A spellbinding novel about a troubled young girl and a family in crisis, and a gripping, astonishing portrait of recovery and self-determination.
When December opens, eleven year old Isabelle hasnt spoken a word in nearly a year. Four psychiatrists have abandoned her, declaring her silence to be impenetrable. Her parents are at once mystified and terrified by their daughters withdrawal, and by their own gradually loosening hold on the world as theyve always known it. Isabelles private school, which has until now taken the extraordinary step of allowing her to complete her assignments from home, is on the verge of expelling her, forcing her parents to confront the possibility that what once seemed a quirk of adolescence, a phase, is perhaps a lifelong transformation, a swift and total retreat from which their daughter may never emerge. December paints an unforgettable picture of a family reckoning with a bewildering crisis, and of a critical month in the life of a bright, fascinating girl, locked into an isolation of her own making and from which only she can decide to break free.
Compulsively readable and deeply affecting, December is a work of marvelous originality and emotional power from a prodigiously gifted young writer.
Wilsons got his arm deep in the twisted mess of wires, pipes, and tubing that festers there beneath his trucks dented hood like the intestines of some living thing. He gropes at the undersides of things, trying to find whatever leaking crack it is thats caused him now to fail inspection twice. That and the broken hinge of the drivers seat, which he keeps upright by stacking milk crates behind it.
Damn truck, he mutters. Goddamn. He says it though he loves this truck, he wouldnt ever trade it in. It keeps him busy on the weekends; its a project, a chore.
Today is Wilsons birthday. He looks younger than his forty-two years, and in many ways he feels it. He feels the same as he always has, all his life, same as he did as a kid stalking through the woods with a BB gun or a young man drunk at a keg party, and so sometimes he doesnt recognize the city businessman hes become, with a weekend ...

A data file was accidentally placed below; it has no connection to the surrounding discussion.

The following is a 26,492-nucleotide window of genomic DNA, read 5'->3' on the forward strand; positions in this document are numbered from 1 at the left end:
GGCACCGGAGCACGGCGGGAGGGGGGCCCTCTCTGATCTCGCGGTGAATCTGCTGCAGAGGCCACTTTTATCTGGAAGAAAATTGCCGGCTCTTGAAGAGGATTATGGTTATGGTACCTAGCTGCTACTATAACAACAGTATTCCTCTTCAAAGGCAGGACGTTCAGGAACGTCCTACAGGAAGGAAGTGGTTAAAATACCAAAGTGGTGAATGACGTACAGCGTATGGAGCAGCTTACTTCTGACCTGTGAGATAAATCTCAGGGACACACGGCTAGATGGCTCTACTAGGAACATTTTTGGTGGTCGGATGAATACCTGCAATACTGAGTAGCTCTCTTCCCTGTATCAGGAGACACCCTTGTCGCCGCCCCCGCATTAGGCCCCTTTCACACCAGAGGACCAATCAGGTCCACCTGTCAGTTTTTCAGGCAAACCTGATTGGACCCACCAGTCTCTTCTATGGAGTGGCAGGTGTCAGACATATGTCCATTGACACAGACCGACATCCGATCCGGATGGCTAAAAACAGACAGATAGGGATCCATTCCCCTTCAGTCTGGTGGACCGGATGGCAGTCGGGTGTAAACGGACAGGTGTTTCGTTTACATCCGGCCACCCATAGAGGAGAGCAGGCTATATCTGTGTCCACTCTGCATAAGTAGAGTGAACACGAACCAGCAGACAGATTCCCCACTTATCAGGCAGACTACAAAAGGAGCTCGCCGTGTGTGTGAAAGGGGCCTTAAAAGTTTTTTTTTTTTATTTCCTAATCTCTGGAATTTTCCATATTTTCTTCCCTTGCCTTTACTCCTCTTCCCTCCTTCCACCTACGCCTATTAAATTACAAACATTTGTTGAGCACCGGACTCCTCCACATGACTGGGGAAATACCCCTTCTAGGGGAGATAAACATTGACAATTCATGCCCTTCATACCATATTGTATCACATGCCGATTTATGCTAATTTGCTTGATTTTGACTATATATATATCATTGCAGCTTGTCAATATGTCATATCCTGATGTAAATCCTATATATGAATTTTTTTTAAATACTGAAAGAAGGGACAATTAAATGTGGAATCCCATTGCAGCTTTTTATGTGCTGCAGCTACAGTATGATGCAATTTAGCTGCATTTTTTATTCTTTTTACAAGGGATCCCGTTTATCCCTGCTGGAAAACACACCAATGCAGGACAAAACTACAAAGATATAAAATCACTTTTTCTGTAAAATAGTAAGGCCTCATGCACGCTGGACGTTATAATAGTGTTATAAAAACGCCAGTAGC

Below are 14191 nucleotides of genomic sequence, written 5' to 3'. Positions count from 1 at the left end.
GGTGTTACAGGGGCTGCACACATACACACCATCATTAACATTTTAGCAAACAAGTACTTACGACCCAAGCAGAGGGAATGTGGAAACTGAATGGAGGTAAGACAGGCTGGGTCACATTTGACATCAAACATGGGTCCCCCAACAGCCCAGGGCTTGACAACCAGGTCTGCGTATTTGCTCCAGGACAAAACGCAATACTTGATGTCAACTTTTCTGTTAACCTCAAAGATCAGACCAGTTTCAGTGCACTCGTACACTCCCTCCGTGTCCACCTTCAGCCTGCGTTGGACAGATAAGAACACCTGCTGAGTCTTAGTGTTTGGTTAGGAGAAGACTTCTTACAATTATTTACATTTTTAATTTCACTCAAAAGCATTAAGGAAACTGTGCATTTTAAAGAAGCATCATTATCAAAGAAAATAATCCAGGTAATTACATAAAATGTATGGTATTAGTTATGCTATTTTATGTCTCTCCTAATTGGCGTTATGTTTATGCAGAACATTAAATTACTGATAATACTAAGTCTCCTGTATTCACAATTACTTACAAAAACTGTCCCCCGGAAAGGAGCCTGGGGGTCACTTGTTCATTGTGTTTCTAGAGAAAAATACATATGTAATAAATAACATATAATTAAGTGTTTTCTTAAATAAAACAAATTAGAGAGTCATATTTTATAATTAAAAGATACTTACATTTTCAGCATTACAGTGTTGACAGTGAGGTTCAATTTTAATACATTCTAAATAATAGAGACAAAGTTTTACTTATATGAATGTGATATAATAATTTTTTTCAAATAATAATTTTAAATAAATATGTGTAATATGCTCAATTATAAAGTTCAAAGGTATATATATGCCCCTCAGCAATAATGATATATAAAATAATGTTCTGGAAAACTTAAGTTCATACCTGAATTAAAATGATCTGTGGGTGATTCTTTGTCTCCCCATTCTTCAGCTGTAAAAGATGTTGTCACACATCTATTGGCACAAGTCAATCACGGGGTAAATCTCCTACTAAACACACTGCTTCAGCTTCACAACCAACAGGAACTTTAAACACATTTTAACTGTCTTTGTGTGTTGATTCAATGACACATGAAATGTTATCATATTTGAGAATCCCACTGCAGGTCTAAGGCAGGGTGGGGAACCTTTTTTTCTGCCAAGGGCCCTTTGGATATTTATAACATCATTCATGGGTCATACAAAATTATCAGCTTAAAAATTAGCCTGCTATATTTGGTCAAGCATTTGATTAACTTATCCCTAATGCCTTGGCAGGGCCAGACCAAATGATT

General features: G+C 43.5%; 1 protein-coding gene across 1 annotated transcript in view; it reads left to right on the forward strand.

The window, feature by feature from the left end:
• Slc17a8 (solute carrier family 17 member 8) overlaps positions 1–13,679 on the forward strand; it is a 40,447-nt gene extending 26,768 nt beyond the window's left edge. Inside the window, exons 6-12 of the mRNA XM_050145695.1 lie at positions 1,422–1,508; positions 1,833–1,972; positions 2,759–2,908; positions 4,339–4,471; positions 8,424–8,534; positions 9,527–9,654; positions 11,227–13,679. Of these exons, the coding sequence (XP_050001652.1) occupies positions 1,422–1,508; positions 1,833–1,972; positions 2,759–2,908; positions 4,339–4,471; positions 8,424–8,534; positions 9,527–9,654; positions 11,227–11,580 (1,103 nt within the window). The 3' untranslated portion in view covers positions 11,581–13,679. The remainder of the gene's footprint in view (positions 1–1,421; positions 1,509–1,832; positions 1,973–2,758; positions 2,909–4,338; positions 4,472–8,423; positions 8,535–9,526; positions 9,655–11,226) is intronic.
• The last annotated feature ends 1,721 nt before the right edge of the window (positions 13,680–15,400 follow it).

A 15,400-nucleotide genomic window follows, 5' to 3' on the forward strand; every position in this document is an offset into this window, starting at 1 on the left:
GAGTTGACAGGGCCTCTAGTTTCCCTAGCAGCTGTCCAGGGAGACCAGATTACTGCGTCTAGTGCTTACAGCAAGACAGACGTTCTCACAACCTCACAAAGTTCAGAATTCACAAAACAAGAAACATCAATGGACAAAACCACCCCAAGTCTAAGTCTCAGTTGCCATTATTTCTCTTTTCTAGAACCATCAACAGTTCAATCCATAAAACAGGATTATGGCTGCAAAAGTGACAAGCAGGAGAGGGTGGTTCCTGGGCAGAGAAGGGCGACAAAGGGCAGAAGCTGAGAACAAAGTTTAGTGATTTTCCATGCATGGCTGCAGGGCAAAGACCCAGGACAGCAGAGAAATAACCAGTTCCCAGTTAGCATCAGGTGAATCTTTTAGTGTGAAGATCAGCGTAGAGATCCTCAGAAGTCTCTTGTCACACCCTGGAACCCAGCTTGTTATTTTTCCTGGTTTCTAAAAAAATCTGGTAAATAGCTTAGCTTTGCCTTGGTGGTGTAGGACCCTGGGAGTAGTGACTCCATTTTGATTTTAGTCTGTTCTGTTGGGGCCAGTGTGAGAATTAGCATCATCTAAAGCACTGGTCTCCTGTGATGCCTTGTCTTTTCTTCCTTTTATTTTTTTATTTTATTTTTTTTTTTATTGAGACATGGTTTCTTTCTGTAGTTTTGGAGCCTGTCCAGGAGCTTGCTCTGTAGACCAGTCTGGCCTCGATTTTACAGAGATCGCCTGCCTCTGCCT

Winthrop's prose is bright and piercing at points, dull and mundane at others. Her descriptions are precise and methodical, but the specific details become burdensome at times. The shining light, and the reason the pages continue to turn, is Isabelle. Winthrop handles her expertly, and she should have been given more space. A version of this novel in first person narration from Isabelle's point of view would have been intensely revelatory.
Ultimately, however, December offers a keen and real glimpse into the troubled heart of a young girl, and Winthrop provides a unique view into the challenging transition from childhood to adulthood. (Reviewed by Sarah Sacha Dollacker).
Full Review (718 words).
Isabelle is not diagnosed in the book, but were she to be, she would probably be
diagnosed with Selective Mutism, a childhood anxiety disorder. Some
therapists might even diagnose her with Traumatic Mutism because of the
immediate onset and her total silence. Most children with SM are not completely
silent all the time. They are silent as a result of deep anxiety, but will talk
normally when they are in 'safe' environments. Isabelle would be a rare case
because she is completely silent for nine months.
Children with SM often have "severely inhibited temperaments" and are more prone to anxiety. When we become stressed, the amygdala (the brain's "emergency manager") responds to the potential crisis by overriding thought and...
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A moving, deeply absorbing story of a family in crisis. What sets it apart from most fiction about difficult subjects such as autism, is the author's ability to write about a sad and frightening situation with a seamless blend of warmth, compassion and humor.
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